Happy New Year of the Boar 2019 from the Aikido Sangenkai

Marishiten riding a boar
Katsushika Hokusai
the goddess Marishiten riding a boar

— Hau’oli Makahiki Hou
 — Happy New Year
 — 明けましておめでとうございます
…and much Aloha!

Thank you all for your help and support over the last year. We enjoyed training with all of you in 2018, and we’re looking forward to even more great training with you all in the coming year!

February 2018 Sangenkai Intensive Workshop in Hawaii

In 2018 our Sangenkai intensive workshop attracted attendees from Japan, Korea, Malaysia, Singapore, Sweden, the mainland USA, Sweden and our local and neighbor island Sangenkai members as well as a large group of New Zealand and Australia Sangenkai members, continuing our tradition as the only Aikido group in Hawaii to hold workshops that command a regular international attendance.

At the top of this page is the goddess Marishiten (摩利支天) pictured as a wrathful demon riding a boar (for 2019 🙂 ) . Marishiten is an esoteric Buddhist deity closely associated with the warrior tradition in Japan. Esoteric Buddhist practices were very popular in many Japanese warrior traditions – and for Sokaku Takeda and Morihei Ueshiba as well.

Tokimune Takeda's private notes
A section of Tokimune Takeda’s private notes
on his father Sokaku’s teachings on the Kuji-kiri and
esoteric Buddhist disciplines

“If you don’t research the Kuji Kiri you won’t understand Aikido.”
– Aikido Shihan Sadateru Arikawa

Esoteric Buddhist references abound in Tokimune Takeda’s notes of his father Sokaku’s instruction – and no less in Morihei Ueshiba’s lectures, but before we go too far, I should mention that this is not about religion, strictly speaking, but about martial training – about a system of visualization and imagery that goes back through China to India and has deep roots in Asian martial systems because…it works, and works rather well. It works so well that modern athletes and Olympic champions now use imagery and visualization in their day-to-day training.

Hiroshi Tada demonstrates the Kuij mudra Rin

“When one looks at O-Sensei’s Doka and other writings they might think that they are related to Shinto, but they actually contain the teachings of Shingon esoteric Buddhism.”
Aikido Shihan Hiroshi Tada

Morihei Ueshiba using the Kuji mudra

Another esoteric Buddhist deity that figures prominently in the warrior tradition is Fudo Myo-o, the “Immovable Wisdom” that represents an important principle of training in the Asian martial traditions, but is often badly misunderstood. Attached below is an essay by Dan Harden on the subject of Fudo Myo-o (originally posted on e-Budo, but edited for clarity as a stand-alone essay) – I hope that it will prove thought provoking and useful to your training in 2019. Happy New Year!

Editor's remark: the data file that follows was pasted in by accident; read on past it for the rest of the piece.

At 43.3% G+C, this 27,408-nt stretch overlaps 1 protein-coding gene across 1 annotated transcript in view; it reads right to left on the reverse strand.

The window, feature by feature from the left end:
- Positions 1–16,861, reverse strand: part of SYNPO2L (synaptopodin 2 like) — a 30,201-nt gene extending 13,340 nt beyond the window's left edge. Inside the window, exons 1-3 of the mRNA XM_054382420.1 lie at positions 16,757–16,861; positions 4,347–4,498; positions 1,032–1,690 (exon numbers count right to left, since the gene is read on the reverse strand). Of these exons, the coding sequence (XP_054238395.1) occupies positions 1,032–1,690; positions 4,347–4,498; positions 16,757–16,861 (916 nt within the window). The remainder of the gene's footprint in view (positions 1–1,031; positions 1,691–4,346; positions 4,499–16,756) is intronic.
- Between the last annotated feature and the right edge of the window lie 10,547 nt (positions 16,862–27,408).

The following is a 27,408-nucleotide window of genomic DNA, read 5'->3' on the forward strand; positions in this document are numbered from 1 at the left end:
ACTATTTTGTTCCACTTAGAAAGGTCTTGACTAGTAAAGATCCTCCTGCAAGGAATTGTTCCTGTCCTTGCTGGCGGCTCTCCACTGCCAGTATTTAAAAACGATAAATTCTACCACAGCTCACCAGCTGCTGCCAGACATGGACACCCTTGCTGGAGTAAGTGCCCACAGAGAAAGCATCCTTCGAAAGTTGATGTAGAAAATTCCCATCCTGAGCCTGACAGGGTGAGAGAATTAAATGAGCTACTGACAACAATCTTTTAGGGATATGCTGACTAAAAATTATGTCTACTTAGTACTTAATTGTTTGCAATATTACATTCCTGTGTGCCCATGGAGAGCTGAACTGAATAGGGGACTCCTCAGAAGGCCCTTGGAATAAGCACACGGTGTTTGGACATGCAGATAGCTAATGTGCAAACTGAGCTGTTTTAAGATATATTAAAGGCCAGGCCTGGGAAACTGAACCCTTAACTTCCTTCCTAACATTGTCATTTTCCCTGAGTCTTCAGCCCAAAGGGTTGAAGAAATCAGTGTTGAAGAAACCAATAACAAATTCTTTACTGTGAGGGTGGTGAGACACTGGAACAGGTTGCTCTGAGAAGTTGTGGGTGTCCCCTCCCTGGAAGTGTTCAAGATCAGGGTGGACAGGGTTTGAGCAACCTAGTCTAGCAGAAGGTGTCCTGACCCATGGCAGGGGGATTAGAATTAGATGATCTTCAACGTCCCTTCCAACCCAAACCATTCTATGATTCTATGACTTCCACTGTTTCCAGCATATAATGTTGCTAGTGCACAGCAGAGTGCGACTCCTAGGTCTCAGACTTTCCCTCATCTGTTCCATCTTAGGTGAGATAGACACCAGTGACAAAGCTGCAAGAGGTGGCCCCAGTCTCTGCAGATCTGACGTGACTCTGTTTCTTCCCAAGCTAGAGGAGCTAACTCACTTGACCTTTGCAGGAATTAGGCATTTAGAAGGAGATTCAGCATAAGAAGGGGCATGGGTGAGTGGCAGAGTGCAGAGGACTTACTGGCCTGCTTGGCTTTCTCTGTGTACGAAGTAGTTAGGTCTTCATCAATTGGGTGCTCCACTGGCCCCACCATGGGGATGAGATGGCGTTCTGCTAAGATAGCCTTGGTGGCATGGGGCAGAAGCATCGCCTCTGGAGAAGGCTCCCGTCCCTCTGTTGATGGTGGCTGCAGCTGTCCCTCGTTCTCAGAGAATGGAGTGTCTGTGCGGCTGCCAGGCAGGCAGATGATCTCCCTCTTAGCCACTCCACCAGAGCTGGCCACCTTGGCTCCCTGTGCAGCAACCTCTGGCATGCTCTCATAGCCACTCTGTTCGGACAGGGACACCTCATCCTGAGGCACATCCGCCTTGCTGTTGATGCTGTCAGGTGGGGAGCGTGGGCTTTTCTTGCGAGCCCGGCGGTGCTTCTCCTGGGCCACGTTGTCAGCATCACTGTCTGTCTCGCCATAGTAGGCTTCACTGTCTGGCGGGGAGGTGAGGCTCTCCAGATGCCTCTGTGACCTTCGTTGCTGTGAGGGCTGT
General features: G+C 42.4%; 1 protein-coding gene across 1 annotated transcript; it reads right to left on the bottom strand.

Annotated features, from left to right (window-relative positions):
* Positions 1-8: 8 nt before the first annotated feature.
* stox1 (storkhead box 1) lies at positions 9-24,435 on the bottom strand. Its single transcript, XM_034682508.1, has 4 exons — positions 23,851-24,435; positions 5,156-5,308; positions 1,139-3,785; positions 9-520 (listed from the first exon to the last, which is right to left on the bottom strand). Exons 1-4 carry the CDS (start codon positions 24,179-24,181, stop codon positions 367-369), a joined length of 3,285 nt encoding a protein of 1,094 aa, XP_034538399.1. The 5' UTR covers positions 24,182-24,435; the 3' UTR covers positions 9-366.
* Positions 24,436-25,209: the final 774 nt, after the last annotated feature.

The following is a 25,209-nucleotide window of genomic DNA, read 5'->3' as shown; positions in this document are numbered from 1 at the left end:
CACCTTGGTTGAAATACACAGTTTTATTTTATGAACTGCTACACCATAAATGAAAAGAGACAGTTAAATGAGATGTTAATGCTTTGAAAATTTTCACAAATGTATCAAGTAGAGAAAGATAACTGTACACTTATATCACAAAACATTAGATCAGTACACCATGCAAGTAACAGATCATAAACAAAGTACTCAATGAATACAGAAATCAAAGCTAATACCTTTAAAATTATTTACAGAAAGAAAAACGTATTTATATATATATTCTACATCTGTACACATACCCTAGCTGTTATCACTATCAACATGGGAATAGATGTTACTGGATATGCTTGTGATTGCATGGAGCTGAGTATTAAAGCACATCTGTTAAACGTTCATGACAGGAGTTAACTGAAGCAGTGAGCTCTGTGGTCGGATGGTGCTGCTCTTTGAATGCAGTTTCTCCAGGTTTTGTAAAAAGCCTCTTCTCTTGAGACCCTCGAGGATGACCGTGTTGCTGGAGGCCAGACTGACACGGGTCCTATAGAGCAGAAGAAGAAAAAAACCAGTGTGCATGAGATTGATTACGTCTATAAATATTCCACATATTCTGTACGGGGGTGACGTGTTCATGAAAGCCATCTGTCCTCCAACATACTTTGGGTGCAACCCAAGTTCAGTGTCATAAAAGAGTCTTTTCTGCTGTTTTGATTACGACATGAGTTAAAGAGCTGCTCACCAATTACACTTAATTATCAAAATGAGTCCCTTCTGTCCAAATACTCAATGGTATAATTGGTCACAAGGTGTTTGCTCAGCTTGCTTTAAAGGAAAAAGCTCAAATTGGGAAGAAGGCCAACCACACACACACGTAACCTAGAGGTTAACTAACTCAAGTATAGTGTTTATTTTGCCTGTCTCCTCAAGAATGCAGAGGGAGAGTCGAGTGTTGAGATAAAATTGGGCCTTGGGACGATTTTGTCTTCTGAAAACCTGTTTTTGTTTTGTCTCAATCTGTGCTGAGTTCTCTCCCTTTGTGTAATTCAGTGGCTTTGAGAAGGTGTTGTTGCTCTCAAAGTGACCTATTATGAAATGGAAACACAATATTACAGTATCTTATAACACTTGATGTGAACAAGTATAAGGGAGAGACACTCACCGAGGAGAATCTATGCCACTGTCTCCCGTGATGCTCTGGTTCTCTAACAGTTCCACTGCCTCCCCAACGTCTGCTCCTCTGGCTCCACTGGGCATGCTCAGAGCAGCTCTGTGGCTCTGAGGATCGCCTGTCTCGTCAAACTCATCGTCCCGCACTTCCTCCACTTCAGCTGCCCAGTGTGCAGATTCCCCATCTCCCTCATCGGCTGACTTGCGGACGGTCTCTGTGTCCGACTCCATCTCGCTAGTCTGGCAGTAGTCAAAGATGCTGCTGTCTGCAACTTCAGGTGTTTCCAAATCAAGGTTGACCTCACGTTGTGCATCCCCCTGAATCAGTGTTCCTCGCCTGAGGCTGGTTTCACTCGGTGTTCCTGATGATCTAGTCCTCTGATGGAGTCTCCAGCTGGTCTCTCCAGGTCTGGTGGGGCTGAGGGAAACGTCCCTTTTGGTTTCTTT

The Narita-san Fudo, associated with
Morihei Ueshiba’s teacher Sokaku Takeda
by Utagawa Kunisada

Fudo myo-o (Acala vidya) is a training paradigm that has lasted for millennia to create truly powerful skills. That it is being reduced to the lowest common denominator by modern martial artists, sport science, military personnel and cops is really no surprise. While we all agree on the mental aspect of training – more so in force-on-force or life threatening situations circumventing or at least dealing with an adrenaline dump aspect of training, to remain both calm and focused – the concept is far deeper than any of that.

It was the connection of the mind to control the body that led to a higher level learning that has existed for millennia. Trying to equate and more so -reduce it to just being a lower level training of mental focus in combatives is just simply wrong.

Okay, then…. mental focus under duress. Got it. Got anything else? Anything at all?
Most people simply haven’t a clue about anything else. No harm, no foul, But it is what it is. Some have some initial understanding of this type of training, but little actual skill in using it. Which bears out in their inability to demonstrate an enhanced mind/ body cultivation either in their arts or bodies. It’s either very, very hard or rather easy, to defend in person. It is interesting that the training models to produce immovability are still extant though not widely known, none of which I have seen incorporate the unshakable combative mindset idea. That..is different, rather they focus on the mind/body. One example is the hara or dantian: As one internal Chinese martial arts powerhouse who taught in Japan said. “Aiki? Where is yin? Where is Yang? How can there BE…aiki? You cannot pretend daintian, you will be found out!”

While I have seen better movement from a few Japanese teachers, as of yet I have never met a single person in Aikido, Daito ryu or Koryu who HAS a center, much less sophisticated use of one. Thus discussion of moving “from one” becomes a total waste of time. It would take years from initial meetings to have them start to actually create and move FROM one, forget a meaningful dialogue.

What remains is that there still exists people who know it and train this material. They are just exceedingly difficult to find and come in various knowledge and skill levels.

What are they training?

The immovable body as a concept.